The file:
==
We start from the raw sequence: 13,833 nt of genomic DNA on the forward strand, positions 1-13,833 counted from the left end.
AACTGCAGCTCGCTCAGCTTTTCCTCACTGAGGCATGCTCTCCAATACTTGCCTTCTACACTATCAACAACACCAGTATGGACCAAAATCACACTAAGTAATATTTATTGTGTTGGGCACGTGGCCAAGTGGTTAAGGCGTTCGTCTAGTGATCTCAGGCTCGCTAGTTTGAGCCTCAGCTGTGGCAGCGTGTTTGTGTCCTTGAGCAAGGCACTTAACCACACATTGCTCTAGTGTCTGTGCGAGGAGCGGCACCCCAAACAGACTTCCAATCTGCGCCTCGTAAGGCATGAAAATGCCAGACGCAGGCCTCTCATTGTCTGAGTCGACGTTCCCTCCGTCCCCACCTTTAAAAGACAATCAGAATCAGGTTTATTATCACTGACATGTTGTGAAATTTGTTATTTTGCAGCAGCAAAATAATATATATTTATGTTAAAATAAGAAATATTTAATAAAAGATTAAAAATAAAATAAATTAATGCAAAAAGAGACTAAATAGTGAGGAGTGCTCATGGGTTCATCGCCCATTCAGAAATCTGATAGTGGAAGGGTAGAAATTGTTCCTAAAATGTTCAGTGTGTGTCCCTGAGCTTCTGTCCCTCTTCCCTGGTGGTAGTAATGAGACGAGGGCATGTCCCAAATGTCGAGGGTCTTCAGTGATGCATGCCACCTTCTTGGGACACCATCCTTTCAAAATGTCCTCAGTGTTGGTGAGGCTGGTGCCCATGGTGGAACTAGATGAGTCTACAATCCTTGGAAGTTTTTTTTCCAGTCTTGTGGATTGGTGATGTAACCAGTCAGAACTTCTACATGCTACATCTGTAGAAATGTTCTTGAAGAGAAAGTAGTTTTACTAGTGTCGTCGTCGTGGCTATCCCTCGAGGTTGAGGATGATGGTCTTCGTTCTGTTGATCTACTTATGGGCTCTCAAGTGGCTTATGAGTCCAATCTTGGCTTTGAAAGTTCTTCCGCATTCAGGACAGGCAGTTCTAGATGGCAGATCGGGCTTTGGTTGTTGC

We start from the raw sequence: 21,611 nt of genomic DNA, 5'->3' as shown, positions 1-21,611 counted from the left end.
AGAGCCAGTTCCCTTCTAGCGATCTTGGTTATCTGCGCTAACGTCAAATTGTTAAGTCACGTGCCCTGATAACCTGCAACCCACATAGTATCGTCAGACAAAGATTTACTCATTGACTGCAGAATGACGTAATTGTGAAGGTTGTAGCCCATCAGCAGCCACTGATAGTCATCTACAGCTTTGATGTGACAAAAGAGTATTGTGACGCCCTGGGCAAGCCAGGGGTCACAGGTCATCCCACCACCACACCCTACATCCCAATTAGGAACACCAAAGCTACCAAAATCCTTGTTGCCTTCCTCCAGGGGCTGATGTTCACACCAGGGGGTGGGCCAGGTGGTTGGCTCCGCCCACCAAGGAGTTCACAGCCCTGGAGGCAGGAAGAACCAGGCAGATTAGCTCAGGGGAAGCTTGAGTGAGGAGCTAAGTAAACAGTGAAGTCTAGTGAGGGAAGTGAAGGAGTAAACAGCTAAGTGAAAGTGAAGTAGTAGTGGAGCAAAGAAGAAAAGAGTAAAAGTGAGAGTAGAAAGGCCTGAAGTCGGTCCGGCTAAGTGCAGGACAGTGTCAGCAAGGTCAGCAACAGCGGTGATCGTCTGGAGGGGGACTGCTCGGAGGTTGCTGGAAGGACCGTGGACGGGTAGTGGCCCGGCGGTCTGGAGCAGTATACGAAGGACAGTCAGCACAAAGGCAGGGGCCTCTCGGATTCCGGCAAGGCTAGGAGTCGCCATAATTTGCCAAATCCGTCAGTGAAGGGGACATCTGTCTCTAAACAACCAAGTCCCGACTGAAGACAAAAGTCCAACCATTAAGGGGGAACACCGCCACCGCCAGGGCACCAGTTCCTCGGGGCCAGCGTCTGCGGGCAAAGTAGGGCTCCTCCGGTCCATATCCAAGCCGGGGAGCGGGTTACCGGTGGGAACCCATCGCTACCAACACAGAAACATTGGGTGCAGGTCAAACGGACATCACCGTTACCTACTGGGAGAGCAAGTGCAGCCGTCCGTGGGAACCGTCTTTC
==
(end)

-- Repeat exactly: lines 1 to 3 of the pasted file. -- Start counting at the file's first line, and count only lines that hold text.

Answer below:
We start from the raw sequence: 13,833 nt of genomic DNA on the forward strand, positions 1-13,833 counted from the left end.
AACTGCAGCTCGCTCAGCTTTTCCTCACTGAGGCATGCTCTCCAATACTTGCCTTCTACACTATCAACAACACCAGTATGGACCAAAATCACACTAAGTAATATTTATTGTGTTGGGCACGTGGCCAAGTGGTTAAGGCGTTCGTCTAGTGATCTCAGGCTCGCTAGTTTGAGCCTCAGCTGTGGCAGCGTGTTTGTGTCCTTGAGCAAGGCACTTAACCACACATTGCTCTAGTGTCTGTGCGAGGAGCGGCACCCCAAACAGACTTCCAATCTGCGCCTCGTAAGGCATGAAAATGCCAGACGCAGGCCTCTCATTGTCTGAGTCGACGTTCCCTCCGTCCCCACCTTTAAAAGACAATCAGAATCAGGTTTATTATCACTGACATGTTGTGAAATTTGTTATTTTGCAGCAGCAAAATAATATATATTTATGTTAAAATAAGAAATATTTAATAAAAGATTAAAAATAAAATAAATTAATGCAAAAAGAGACTAAATAGTGAGGAGTGCTCATGGGTTCATCGCCCATTCAGAAATCTGATAGTGGAAGGGTAGAAATTGTTCCTAAAATGTTCAGTGTGTGTCCCTGAGCTTCTGTCCCTCTTCCCTGGTGGTAGTAATGAGACGAGGGCATGTCCCAAATGTCGAGGGTCTTCAGTGATGCATGCCACCTTCTTGGGACACCATCCTTTCAAAATGTCCTCAGTGTTGGTGAGGCTGGTGCCCATGGTGGAACTAGATGAGTCTACAATCCTTGGAAGTTTTTTTTCCAGTCTTGTGGATTGGTGATGTAACCAGTCAGAACTTCTACATGCTACATCTGTAGAAATGTTCTTGAAGAGAAAGTAGTTTTACTAGTGTCGTCGTCGTGGCTATCCCTCGAGGTTGAGGATGATGGTCTTCGTTCTGTTGATCTACTTATGGGCTCTCAAGTGGCTTATGAGTCCAATCTTGGCTTTGAAAGTTCTTCCGCATTCAGGACAGGCAGTTCTAGATGGCAGATCGGGCTTTGGTTGTTGC

We start from the raw sequence: 21,611 nt of genomic DNA, 5'->3' as shown, positions 1-21,611 counted from the left end.